Police hold Iowa man in killing of 2 officers
Suspect in ambush had history of racial provocations
DES MOINES, Iowa — A white man with a history of racial provocations and confrontations with police ambushed and fatally shot two white Des Moines-area officers in separate incidents Wednesday morning, police said.
Authorities took Scott Michael Greene, 46, into custody hours after the killings and less than three weeks after he argued with officers who removed him from a high school football game where he had unfurled a Confederate battle flag near black spectators.
Greene flagged down a Beminio Martin state Department of Natural Resources worker in a rural area west of Des Moines, identified himself and asked that he call 911. Sheriff’s office and state patrol officers took Greene into custody.
He’s suspected in the killings of two officers, who were shot as they sat in their cars. Police identified the men as Officer Justin Martin, who had been with the Urbandale force since 2015, and Sgt. Anthony “Tony” Beminio, who joined the department in Des Moines in 2005.
Greene was taken to a hospital for unknown health issues and was to be questioned later at Des Moines police headquarters, Sgt. Paul Parizek said.
President Barack Obama offered condolences to the families of the slain officers, calling it “shameful acts of violence.”
Police responded to a report of shots fired at 1:06 a.m. local time and found Martin, the Urbandale Police Department officer, shot. Authorities from several agencies saturated the area and about 20 minutes later discovered that Beminio, the Des Moines officer who had responded to the initial killing, had been shot in a patrol car at an intersection, Parizek said.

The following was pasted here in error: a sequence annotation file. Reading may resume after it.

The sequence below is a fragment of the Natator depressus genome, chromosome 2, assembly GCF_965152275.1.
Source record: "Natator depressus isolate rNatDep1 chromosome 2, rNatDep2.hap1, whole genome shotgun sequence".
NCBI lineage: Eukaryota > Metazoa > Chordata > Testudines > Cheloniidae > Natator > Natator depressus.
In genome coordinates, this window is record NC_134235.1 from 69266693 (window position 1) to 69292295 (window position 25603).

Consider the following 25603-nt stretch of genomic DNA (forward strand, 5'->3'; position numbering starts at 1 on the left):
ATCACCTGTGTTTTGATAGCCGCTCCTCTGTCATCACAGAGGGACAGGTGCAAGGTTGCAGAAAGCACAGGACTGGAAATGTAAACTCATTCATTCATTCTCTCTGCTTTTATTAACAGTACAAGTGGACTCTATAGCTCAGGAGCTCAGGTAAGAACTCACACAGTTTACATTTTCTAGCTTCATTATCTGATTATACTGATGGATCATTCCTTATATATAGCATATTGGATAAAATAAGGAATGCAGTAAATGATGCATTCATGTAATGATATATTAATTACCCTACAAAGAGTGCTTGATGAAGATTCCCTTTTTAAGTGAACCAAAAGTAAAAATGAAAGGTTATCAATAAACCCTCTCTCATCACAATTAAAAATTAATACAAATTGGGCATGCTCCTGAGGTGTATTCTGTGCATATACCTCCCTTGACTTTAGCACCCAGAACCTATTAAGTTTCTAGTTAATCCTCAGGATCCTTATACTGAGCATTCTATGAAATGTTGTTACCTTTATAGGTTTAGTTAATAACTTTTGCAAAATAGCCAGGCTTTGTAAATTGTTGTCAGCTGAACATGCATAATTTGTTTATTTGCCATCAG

The shootings happened less than 2 miles apart. Authorities cordon off the scene where one of two Des Moines-area officers was found shot to death Wednesday.
Urbandale police Chief Ross McCarty said in the first shooting, investigators believe the shooter walked up to Martin’s car and shot without warning.
“I wouldn’t call it a confrontation,” he said. “I don’t think he may have even been aware that there was a gunman next to him.”
The shootings follow a spate of police killings, including ambushes of officers in Dallas and Baton Rouge, La. Five officers were killed in Dallas on July 7 and three later that month in Baton Rouge.
In the confrontation at the Urbandale high school football game, which Greene videotaped and posted on social media, McCarty said Greene, who is white, appeared to be trying to antagonize African-American fans when he shook a Confederate flag in front of them during the national anthem.
In the video, officers can be seen asking Greene to leave, telling him that displaying a Confederate flag there was inflammatory. Greene, meanwhile, argues that his constitutional rights are being violated.
In other incidents, court records show, Greene was jailed and charged with interference with official acts after resisting Urbandale police officers who tried to pat him down for a weapon in 2014.
Two days later Urbandale police were called to answer a complaint of harassment at the apartment complex where Greene lived. The complaint said he threatened to kill another man during a confrontation in the parking lot and yelled a racial slur used against African-Americans. Greene was charged with harassment.
He pleaded guilty and received a suspended jail sentence and a year of probation. Court records show he completed a substance abuse and psychological evaluation.
Parizek said the officers’ deaths are a blow to the city. “They are our friends and co-workers. ... We’re heartbroken,” he said.